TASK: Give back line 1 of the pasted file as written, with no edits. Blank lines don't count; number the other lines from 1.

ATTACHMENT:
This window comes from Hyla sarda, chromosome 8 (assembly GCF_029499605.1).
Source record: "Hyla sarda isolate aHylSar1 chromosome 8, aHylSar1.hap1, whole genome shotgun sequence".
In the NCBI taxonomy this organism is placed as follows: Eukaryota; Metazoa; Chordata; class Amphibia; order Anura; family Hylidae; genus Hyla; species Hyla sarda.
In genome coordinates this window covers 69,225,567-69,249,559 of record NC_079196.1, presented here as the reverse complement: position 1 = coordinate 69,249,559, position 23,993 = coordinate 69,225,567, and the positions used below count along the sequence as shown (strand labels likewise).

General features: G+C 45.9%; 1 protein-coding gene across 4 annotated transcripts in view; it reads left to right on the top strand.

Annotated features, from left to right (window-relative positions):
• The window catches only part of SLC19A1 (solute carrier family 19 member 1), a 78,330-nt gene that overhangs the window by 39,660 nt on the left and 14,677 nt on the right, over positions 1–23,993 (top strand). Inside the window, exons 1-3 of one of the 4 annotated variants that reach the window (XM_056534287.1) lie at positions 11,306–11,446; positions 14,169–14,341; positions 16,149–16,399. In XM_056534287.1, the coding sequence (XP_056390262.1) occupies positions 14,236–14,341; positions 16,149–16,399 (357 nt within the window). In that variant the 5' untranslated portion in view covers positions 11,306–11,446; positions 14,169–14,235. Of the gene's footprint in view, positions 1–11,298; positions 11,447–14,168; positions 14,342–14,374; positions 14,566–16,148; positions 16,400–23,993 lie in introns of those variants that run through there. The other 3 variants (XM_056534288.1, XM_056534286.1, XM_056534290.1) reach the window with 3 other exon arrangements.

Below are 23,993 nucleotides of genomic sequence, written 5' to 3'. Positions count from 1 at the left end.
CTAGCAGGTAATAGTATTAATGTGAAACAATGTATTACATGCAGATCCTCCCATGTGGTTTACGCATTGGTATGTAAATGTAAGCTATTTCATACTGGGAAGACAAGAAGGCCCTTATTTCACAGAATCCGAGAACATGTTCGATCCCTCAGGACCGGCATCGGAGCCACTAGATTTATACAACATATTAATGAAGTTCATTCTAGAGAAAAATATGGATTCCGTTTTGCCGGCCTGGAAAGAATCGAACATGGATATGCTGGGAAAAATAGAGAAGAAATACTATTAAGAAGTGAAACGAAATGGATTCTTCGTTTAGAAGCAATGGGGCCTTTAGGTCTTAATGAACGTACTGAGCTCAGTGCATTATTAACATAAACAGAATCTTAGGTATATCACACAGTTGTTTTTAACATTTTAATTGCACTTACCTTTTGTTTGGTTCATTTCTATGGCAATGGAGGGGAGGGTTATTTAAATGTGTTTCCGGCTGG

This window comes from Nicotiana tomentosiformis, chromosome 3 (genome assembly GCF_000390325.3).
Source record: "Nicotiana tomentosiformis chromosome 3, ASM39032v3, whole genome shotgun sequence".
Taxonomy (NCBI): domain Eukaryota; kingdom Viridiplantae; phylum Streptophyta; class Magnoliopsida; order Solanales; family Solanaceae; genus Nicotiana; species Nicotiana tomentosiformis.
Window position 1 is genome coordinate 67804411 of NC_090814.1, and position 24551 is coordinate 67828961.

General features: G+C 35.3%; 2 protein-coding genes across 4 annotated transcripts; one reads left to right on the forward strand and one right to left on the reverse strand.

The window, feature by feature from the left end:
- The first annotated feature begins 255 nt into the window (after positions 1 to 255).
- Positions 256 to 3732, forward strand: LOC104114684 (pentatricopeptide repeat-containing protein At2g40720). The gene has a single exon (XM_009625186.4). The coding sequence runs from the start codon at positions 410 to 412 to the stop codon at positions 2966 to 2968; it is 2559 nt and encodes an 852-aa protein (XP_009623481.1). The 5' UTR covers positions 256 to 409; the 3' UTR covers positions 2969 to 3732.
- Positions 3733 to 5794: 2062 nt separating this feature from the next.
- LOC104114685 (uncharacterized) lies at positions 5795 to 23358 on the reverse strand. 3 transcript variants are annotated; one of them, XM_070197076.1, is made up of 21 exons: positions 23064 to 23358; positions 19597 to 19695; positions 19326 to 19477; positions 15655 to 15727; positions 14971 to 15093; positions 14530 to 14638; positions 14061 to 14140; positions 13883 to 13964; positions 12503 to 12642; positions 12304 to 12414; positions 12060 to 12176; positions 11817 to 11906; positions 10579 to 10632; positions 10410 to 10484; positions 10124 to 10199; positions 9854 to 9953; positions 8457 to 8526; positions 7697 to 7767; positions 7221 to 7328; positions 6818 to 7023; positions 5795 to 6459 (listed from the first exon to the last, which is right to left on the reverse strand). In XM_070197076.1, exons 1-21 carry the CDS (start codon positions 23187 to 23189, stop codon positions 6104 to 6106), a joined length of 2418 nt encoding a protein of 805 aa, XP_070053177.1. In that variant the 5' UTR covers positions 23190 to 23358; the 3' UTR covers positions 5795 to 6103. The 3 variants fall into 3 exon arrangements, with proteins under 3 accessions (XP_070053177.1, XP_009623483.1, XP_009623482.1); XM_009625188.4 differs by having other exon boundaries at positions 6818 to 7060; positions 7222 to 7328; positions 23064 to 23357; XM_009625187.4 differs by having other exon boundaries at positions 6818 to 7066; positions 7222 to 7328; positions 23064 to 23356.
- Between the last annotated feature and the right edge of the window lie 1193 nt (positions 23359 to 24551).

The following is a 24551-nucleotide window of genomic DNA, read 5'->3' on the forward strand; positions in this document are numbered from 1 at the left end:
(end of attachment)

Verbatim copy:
This window comes from Hyla sarda, chromosome 8 (assembly GCF_029499605.1).